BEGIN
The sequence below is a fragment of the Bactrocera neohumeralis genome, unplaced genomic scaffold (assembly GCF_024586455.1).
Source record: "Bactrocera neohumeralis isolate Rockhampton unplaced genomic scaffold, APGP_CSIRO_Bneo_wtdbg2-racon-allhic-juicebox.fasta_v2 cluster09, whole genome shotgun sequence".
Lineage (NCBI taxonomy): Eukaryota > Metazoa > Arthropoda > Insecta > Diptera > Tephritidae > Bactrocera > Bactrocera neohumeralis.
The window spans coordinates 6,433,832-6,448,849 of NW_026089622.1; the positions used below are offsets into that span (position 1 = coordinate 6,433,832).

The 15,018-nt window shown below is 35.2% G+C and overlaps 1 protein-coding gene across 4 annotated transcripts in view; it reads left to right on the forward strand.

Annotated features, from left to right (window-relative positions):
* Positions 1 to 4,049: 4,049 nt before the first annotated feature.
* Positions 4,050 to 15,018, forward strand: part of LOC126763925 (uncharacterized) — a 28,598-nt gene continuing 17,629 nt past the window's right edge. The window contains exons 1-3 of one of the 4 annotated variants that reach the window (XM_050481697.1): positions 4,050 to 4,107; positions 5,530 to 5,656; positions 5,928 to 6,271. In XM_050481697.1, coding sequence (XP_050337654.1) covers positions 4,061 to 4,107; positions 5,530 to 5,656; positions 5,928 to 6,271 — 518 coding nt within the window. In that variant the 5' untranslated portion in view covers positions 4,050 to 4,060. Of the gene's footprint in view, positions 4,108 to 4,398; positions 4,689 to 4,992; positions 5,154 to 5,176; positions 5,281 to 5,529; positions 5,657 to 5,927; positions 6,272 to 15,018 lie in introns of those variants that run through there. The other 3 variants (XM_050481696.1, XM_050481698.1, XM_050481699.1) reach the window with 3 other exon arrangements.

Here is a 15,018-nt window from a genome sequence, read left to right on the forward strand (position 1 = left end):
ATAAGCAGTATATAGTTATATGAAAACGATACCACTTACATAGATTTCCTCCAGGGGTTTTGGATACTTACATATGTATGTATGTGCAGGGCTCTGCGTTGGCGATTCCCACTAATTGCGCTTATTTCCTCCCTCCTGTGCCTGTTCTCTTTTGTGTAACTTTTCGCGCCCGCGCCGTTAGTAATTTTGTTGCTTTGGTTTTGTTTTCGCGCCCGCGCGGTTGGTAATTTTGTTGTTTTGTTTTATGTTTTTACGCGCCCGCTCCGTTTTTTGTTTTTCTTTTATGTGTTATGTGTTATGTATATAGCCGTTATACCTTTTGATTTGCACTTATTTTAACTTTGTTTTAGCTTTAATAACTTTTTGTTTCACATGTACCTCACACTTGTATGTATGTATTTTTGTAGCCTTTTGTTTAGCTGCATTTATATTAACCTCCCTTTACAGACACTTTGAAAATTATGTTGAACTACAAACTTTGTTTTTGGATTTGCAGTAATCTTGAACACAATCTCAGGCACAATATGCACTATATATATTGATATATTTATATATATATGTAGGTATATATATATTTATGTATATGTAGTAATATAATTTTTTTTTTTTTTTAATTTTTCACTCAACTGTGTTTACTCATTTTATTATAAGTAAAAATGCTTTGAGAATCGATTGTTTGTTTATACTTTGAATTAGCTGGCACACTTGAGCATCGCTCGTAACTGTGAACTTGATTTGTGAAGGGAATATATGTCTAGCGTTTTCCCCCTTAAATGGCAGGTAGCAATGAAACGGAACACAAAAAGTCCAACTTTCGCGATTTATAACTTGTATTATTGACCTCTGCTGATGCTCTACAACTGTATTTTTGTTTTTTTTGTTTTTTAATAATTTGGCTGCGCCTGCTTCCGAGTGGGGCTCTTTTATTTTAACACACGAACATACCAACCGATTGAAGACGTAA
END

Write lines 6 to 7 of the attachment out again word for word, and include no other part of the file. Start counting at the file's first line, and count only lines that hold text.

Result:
Annotated features, from left to right (window-relative positions):
* Positions 1 to 4,049: 4,049 nt before the first annotated feature.